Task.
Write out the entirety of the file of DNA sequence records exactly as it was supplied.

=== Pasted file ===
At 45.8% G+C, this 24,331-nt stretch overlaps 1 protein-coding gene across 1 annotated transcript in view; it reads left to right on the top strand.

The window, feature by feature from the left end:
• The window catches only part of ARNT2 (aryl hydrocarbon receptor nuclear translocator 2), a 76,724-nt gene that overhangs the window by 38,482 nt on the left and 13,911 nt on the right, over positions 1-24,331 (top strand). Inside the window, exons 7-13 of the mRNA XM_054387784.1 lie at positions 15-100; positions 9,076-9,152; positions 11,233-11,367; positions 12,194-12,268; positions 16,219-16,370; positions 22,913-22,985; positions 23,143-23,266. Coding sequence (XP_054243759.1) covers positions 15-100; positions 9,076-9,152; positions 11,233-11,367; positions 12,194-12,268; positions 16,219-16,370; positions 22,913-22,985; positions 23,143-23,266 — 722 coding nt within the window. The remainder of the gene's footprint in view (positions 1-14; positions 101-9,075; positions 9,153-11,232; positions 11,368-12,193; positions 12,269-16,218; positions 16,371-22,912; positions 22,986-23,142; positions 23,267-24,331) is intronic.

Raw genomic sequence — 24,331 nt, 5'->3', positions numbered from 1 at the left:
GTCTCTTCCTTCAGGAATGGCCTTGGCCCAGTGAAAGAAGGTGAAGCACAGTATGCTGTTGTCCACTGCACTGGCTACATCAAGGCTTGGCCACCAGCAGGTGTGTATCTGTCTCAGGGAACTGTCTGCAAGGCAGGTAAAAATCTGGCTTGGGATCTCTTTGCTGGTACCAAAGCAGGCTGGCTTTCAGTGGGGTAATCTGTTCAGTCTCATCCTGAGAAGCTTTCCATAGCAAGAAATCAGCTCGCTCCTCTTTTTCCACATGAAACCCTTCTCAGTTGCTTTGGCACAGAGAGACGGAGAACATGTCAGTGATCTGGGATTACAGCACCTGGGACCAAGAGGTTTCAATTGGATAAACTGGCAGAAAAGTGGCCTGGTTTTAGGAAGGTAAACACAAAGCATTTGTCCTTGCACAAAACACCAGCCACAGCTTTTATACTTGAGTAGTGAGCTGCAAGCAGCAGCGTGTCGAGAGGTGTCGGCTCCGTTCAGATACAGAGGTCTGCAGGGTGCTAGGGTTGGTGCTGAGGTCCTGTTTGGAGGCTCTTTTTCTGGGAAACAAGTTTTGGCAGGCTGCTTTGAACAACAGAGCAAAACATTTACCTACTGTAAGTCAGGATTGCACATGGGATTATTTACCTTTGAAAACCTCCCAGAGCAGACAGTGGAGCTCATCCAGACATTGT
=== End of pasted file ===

At 45.8% G+C, this 24,331-nt stretch overlaps 1 protein-coding gene across 1 annotated transcript in view; it reads left to right on the top strand.

The window, feature by feature from the left end:
• The window catches only part of ARNT2 (aryl hydrocarbon receptor nuclear translocator 2), a 76,724-nt gene that overhangs the window by 38,482 nt on the left and 13,911 nt on the right, over positions 1-24,331 (top strand). Inside the window, exons 7-13 of the mRNA XM_054387784.1 lie at positions 15-100; positions 9,076-9,152; positions 11,233-11,367; positions 12,194-12,268; positions 16,219-16,370; positions 22,913-22,985; positions 23,143-23,266. Coding sequence (XP_054243759.1) covers positions 15-100; positions 9,076-9,152; positions 11,233-11,367; positions 12,194-12,268; positions 16,219-16,370; positions 22,913-22,985; positions 23,143-23,266 — 722 coding nt within the window. The remainder of the gene's footprint in view (positions 1-14; positions 101-9,075; positions 9,153-11,232; positions 11,368-12,193; positions 12,269-16,218; positions 16,371-22,912; positions 22,986-23,142; positions 23,267-24,331) is intronic.

Raw genomic sequence — 24,331 nt, 5'->3', positions numbered from 1 at the left:
GTCTCTTCCTTCAGGAATGGCCTTGGCCCAGTGAAAGAAGGTGAAGCACAGTATGCTGTTGTCCACTGCACTGGCTACATCAAGGCTTGGCCACCAGCAGGTGTGTATCTGTCTCAGGGAACTGTCTGCAAGGCAGGTAAAAATCTGGCTTGGGATCTCTTTGCTGGTACCAAAGCAGGCTGGCTTTCAGTGGGGTAATCTGTTCAGTCTCATCCTGAGAAGCTTTCCATAGCAAGAAATCAGCTCGCTCCTCTTTTTCCACATGAAACCCTTCTCAGTTGCTTTGGCACAGAGAGACGGAGAACATGTCAGTGATCTGGGATTACAGCACCTGGGACCAAGAGGTTTCAATTGGATAAACTGGCAGAAAAGTGGCCTGGTTTTAGGAAGGTAAACACAAAGCATTTGTCCTTGCACAAAACACCAGCCACAGCTTTTATACTTGAGTAGTGAGCTGCAAGCAGCAGCGTGTCGAGAGGTGTCGGCTCCGTTCAGATACAGAGGTCTGCAGGGTGCTAGGGTTGGTGCTGAGGTCCTGTTTGGAGGCTCTTTTTCTGGGAAACAAGTTTTGGCAGGCTGCTTTGAACAACAGAGCAAAACATTTACCTACTGTAAGTCAGGATTGCACATGGGATTATTTACCTTTGAAAACCTCCCAGAGCAGACAGTGGAGCTCATCCAGACATTGT